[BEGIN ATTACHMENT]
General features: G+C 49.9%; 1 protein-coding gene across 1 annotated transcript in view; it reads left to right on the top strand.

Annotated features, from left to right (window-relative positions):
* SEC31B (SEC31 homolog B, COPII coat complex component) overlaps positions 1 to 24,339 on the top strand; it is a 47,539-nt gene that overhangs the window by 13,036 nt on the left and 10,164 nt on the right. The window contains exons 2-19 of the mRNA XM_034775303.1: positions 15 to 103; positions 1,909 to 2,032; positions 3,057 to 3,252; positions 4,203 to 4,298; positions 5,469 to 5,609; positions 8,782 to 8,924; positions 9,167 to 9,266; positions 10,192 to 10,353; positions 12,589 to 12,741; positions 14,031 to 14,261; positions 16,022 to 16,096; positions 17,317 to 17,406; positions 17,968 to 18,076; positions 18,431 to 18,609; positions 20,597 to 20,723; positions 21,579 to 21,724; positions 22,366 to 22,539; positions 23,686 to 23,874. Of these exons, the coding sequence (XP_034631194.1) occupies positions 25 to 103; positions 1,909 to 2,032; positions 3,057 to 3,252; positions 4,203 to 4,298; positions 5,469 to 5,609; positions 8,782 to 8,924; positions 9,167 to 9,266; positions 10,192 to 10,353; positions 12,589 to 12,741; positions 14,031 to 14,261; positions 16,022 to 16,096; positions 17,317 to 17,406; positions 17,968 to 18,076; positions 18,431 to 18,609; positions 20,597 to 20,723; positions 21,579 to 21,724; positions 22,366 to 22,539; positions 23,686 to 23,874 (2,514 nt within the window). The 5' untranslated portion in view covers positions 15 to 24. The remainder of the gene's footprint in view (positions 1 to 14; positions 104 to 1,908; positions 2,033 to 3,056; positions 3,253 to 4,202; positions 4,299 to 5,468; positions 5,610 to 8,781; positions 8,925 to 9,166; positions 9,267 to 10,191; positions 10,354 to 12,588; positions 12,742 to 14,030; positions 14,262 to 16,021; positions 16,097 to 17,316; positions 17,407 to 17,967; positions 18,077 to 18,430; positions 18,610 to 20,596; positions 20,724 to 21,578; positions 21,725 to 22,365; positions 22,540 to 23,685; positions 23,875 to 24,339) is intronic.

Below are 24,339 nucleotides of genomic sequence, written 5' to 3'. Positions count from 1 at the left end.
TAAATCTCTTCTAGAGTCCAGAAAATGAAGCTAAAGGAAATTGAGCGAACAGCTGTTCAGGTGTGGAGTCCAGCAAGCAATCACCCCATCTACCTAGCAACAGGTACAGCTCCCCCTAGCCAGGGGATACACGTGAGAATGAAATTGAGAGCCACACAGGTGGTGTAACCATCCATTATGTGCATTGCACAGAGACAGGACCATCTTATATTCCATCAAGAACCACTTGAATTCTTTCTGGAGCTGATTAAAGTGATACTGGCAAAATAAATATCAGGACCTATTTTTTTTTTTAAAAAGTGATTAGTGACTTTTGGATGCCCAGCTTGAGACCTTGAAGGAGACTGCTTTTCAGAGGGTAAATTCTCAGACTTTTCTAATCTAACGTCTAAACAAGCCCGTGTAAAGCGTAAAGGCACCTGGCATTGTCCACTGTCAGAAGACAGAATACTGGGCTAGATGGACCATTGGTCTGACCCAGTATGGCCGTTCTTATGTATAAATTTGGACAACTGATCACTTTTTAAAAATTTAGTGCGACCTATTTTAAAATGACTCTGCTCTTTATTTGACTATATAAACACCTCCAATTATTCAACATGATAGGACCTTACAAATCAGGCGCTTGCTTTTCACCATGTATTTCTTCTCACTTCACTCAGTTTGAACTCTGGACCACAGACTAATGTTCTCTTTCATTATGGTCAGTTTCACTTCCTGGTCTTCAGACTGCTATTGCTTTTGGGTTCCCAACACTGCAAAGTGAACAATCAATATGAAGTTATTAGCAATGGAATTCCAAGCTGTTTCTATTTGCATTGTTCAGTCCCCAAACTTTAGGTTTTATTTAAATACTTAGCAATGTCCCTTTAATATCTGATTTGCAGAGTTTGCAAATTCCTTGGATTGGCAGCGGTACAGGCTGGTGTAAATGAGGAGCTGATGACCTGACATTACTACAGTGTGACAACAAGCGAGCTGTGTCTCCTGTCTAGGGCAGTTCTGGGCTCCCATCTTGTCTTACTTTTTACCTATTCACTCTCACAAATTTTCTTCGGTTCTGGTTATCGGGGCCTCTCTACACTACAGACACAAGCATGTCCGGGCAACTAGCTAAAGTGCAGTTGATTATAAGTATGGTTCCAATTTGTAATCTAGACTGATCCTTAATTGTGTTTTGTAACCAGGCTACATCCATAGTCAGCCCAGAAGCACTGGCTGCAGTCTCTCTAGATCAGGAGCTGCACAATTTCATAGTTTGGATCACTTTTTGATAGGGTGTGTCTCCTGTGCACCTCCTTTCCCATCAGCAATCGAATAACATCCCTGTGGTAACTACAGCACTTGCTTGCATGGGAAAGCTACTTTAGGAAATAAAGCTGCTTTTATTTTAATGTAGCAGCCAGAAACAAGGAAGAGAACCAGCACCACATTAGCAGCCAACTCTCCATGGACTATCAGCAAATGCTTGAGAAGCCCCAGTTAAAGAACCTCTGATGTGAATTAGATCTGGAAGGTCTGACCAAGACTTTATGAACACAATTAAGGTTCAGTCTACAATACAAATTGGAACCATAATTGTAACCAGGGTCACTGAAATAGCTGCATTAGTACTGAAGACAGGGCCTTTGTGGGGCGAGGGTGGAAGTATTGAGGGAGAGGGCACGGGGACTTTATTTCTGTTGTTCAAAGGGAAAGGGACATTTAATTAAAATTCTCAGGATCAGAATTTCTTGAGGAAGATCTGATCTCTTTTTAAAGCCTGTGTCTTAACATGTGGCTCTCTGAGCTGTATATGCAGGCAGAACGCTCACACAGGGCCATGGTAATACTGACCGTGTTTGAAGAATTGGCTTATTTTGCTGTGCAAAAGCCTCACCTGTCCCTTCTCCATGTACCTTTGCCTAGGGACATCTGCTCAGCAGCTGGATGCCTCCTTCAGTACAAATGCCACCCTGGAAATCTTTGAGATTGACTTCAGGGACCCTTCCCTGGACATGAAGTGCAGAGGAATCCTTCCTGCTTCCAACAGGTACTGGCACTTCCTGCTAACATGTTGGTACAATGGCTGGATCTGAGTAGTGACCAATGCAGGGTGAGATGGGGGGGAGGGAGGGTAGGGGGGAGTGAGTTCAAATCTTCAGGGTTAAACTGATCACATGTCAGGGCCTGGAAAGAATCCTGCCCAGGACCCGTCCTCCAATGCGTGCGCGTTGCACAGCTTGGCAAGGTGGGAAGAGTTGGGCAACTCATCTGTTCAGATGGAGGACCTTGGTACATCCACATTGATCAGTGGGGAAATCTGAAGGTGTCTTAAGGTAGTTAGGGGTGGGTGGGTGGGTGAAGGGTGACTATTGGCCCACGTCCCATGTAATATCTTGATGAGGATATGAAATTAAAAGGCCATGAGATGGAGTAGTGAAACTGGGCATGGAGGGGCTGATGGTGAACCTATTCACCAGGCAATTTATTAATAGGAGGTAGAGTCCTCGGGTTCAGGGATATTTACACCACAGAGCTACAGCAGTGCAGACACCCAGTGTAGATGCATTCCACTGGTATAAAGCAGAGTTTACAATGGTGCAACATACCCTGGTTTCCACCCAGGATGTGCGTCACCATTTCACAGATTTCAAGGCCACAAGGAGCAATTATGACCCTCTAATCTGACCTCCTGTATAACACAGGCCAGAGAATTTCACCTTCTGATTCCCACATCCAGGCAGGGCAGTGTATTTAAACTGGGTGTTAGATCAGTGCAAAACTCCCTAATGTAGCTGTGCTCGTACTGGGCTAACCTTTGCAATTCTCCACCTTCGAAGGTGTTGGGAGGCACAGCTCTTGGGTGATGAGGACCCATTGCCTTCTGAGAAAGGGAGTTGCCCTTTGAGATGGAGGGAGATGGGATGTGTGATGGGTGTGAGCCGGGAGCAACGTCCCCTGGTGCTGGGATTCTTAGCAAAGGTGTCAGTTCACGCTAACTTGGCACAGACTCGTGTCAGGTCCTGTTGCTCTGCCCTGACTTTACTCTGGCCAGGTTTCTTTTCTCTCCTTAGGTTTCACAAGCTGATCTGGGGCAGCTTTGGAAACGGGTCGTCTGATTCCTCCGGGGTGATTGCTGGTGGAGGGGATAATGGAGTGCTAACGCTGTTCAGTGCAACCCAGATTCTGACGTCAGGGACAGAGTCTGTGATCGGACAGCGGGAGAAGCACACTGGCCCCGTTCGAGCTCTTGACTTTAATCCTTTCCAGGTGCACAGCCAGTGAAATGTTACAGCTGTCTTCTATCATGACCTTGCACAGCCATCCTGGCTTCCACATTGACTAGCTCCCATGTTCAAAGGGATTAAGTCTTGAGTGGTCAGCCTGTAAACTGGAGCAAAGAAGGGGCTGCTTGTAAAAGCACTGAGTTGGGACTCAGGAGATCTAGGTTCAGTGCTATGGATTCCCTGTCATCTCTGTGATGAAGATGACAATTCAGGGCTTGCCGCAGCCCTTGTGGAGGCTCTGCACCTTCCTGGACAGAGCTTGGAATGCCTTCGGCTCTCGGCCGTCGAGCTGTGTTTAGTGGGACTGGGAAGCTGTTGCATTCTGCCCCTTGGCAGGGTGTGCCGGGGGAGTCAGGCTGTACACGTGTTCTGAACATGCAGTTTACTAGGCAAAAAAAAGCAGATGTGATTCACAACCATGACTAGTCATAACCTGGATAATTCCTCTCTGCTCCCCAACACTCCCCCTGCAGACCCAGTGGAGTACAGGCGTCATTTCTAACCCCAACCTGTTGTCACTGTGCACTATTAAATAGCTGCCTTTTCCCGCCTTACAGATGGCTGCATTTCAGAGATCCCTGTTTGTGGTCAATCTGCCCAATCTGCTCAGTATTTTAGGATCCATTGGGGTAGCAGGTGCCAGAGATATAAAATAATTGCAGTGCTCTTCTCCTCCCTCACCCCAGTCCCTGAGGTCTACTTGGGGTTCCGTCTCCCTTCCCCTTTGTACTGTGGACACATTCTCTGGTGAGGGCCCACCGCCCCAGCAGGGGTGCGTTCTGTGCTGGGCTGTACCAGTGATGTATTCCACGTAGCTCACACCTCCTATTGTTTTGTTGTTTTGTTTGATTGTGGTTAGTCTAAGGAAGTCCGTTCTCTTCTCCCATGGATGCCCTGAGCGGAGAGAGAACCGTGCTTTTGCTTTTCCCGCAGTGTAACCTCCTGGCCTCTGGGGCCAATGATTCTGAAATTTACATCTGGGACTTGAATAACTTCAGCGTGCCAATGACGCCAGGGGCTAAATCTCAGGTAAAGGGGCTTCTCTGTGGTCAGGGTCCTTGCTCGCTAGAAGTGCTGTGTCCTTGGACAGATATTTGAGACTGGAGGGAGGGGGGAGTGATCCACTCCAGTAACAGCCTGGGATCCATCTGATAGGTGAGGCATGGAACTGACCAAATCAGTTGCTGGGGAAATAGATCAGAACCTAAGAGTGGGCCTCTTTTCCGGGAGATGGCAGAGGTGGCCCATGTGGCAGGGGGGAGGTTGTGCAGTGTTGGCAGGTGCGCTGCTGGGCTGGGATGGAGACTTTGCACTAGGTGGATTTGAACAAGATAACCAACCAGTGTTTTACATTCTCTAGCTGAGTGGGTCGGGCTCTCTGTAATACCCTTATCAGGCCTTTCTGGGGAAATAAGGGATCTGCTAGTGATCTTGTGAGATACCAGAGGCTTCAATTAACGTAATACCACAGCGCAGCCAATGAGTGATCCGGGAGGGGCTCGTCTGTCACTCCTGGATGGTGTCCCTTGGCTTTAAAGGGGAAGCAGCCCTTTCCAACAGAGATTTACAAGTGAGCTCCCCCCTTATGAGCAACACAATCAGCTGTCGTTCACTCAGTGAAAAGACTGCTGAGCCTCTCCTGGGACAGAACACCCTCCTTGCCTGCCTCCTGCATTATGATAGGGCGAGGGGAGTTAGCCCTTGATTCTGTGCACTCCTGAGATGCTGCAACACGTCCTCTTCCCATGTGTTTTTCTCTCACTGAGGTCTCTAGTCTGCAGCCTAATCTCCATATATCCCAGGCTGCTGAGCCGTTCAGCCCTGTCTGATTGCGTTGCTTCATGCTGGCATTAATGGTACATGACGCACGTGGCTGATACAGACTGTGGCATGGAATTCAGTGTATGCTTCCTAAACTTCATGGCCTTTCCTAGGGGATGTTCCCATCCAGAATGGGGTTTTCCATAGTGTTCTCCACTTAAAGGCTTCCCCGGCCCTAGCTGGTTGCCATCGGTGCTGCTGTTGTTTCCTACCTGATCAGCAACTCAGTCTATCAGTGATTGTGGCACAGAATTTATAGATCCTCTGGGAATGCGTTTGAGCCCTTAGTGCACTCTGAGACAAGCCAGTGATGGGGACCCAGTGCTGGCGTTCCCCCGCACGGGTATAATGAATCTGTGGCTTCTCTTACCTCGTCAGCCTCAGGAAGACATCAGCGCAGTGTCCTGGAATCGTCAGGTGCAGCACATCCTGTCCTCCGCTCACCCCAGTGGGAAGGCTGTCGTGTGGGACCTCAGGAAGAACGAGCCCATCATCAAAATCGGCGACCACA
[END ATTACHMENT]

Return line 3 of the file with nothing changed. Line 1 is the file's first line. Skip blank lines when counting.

* SEC31B (SEC31 homolog B, COPII coat complex component) overlaps positions 1 to 24,339 on the top strand; it is a 47,539-nt gene that overhangs the window by 13,036 nt on the left and 10,164 nt on the right. The window contains exons 2-19 of the mRNA XM_034775303.1: positions 15 to 103; positions 1,909 to 2,032; positions 3,057 to 3,252; positions 4,203 to 4,298; positions 5,469 to 5,609; positions 8,782 to 8,924; positions 9,167 to 9,266; positions 10,192 to 10,353; positions 12,589 to 12,741; positions 14,031 to 14,261; positions 16,022 to 16,096; positions 17,317 to 17,406; positions 17,968 to 18,076; positions 18,431 to 18,609; positions 20,597 to 20,723; positions 21,579 to 21,724; positions 22,366 to 22,539; positions 23,686 to 23,874. Of these exons, the coding sequence (XP_034631194.1) occupies positions 25 to 103; positions 1,909 to 2,032; positions 3,057 to 3,252; positions 4,203 to 4,298; positions 5,469 to 5,609; positions 8,782 to 8,924; positions 9,167 to 9,266; positions 10,192 to 10,353; positions 12,589 to 12,741; positions 14,031 to 14,261; positions 16,022 to 16,096; positions 17,317 to 17,406; positions 17,968 to 18,076; positions 18,431 to 18,609; positions 20,597 to 20,723; positions 21,579 to 21,724; positions 22,366 to 22,539; positions 23,686 to 23,874 (2,514 nt within the window). The 5' untranslated portion in view covers positions 15 to 24. The remainder of the gene's footprint in view (positions 1 to 14; positions 104 to 1,908; positions 2,033 to 3,056; positions 3,253 to 4,202; positions 4,299 to 5,468; positions 5,610 to 8,781; positions 8,925 to 9,166; positions 9,267 to 10,191; positions 10,354 to 12,588; positions 12,742 to 14,030; positions 14,262 to 16,021; positions 16,097 to 17,316; positions 17,407 to 17,967; positions 18,077 to 18,430; positions 18,610 to 20,596; positions 20,724 to 21,578; positions 21,725 to 22,365; positions 22,540 to 23,685; positions 23,875 to 24,339) is intronic.